The deadline is fast approaching for Daniel Richardson to vacate his home in a part of Nut Glen above Ramsey.
He was due to leave the site by Friday, February 25.
Mr Richardson built his woodland home between May and August 2018, for a total of £77 - with all materials used either recycled, reclaimed, or donated.
He built the structure on what he believed to be ’no-man’s-land’ following several searches through records at the land registry to find the true owner.
The structure was later nominated for a UNESCO Biosphere award.
Incidentally, at the 2019 biosphere awards, Dan was praised by then-Department of Environment Food and Agriculture (DEFA) minister Geoffrey Boot for his sustainable lifestyle.
The award nomination and the commendation given to him on the night came about two weeks after the court proceedings brought by DEFA to remove him from the land had already begun.
Back in October 2021, a court ruled that he has no right to live there, and must leave.
It was revealed that at least part of the land he built his cabin on was owned by DEFA.
The case was heard by Deemster John Needham in the High Court of Justice in Douglas, who ruled Mr Richardson had three months to leave.
However, the enforcement of the possession order in favour of DEFA was postponed so as not to occur before 4pm on Friday, February 25, 2022.
The case in October was built around determining whose land Dan had actually built his home on.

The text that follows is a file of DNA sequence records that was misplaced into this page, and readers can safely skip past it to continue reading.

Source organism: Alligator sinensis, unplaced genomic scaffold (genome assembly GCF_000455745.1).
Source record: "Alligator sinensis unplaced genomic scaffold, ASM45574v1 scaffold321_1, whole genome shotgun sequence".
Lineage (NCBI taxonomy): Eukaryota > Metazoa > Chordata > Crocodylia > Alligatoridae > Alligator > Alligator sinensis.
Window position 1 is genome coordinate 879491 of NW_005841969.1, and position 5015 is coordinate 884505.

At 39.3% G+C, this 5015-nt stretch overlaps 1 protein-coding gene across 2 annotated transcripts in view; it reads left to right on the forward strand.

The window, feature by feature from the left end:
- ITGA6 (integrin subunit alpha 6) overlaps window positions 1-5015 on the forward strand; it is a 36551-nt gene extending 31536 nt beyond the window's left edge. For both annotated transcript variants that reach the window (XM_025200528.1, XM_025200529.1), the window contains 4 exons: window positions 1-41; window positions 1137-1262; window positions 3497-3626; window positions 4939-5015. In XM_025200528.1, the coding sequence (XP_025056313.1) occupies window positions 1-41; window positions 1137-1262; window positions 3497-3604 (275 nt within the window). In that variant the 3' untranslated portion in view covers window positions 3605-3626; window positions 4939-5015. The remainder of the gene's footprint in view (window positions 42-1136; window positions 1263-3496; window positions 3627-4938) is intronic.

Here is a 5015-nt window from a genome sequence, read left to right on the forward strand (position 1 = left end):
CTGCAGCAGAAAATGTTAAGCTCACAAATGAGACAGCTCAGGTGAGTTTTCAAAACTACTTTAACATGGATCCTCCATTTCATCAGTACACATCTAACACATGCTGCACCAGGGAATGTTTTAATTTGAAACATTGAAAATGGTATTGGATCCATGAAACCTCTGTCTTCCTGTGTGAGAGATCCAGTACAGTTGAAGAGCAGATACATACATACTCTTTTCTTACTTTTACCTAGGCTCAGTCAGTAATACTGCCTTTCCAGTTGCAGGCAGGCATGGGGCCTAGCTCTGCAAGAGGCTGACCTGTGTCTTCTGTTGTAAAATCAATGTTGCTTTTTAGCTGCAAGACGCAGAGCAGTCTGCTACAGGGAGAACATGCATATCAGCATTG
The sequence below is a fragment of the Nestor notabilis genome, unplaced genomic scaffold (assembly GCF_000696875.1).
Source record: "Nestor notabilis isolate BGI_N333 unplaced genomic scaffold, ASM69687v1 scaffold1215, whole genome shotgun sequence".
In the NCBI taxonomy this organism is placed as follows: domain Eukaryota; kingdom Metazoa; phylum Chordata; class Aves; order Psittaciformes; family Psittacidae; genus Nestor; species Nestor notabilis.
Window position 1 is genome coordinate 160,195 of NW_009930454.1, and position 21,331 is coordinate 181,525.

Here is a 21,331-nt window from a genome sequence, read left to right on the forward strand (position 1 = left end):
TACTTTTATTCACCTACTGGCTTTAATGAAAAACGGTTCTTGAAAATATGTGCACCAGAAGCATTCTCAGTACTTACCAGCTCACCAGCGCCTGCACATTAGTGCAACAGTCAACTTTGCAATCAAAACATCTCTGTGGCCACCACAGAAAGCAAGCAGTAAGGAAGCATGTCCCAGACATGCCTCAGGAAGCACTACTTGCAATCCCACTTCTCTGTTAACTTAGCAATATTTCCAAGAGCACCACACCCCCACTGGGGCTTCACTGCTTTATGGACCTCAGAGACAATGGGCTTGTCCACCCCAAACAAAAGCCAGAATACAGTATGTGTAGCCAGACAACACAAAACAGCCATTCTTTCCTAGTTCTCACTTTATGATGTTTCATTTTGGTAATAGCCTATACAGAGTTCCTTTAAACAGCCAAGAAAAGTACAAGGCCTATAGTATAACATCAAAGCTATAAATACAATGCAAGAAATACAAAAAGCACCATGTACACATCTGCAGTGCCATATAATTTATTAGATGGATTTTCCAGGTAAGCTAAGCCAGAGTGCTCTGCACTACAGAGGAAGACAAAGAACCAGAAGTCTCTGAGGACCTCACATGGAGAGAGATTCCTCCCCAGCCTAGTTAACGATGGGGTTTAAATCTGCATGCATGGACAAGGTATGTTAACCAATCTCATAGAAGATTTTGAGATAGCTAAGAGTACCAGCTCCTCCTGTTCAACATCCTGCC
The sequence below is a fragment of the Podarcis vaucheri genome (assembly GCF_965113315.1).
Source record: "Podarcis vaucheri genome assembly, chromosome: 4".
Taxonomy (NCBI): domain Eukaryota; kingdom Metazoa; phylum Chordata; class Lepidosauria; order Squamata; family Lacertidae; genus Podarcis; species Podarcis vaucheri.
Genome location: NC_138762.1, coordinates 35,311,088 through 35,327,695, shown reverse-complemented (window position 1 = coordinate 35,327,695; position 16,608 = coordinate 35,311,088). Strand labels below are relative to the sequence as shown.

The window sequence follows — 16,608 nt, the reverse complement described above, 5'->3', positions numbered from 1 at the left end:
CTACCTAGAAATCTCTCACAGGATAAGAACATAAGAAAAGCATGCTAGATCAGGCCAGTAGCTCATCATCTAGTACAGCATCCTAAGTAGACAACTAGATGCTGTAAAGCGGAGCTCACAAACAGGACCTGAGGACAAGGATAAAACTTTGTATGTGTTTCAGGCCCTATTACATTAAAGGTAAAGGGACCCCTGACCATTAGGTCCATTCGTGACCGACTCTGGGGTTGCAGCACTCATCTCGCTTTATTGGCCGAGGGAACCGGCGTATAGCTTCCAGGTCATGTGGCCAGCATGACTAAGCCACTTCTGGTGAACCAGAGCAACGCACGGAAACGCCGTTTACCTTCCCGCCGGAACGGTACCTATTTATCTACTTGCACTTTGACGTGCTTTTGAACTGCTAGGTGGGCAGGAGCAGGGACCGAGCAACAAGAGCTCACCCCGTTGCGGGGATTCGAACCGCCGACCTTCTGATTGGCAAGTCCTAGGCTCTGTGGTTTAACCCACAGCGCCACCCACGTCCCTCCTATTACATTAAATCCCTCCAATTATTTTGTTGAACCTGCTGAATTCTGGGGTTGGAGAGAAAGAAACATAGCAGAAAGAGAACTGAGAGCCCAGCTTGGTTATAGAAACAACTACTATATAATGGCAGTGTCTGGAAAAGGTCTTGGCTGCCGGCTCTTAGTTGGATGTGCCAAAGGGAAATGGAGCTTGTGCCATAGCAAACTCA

As that was clearly settled, Mr Richardson was hopeful that all parties involved could work out a way forward.
The new DEFA minister, Clare Barber and MHK Daphne Caine have both been out to visit Mr Richardson since the ruling, hoping to find a way forward.
Mrs Caine has long been a vocal supporter of Mr Richardson, and suggested that he put in a planning application to retrospectively solve the problem, which he has since done.
He awaits the outcome of this application.
In the meantime, the drama seems to be never ending for both sides.
Mr Richardson said: ’It is!
’But because I’ve got this beautiful cabin to live in, when I’m here, that’s all beyond the boundaries.
’Whilst I’m here I get the peace and tranquillity that I need to be able to deal with it.
’I’ve been jumping through hoops and climbing over hurdles for the last few years.
’I’m still doing it again now with this planning application - I sent it in two weeks ago then they sent it back, now I’ve got to put it in again, it just goes on and on and on.’
He added: ’But as long as I’m here I have the motivation and the energy to deal with it, I don’t mind.
’Alright, more hoops more hurdles, bring it on.
’As long as I’m here, you know, you’ve got to fight for what you believe in haven’t you? This is me fighting for what I believe in.’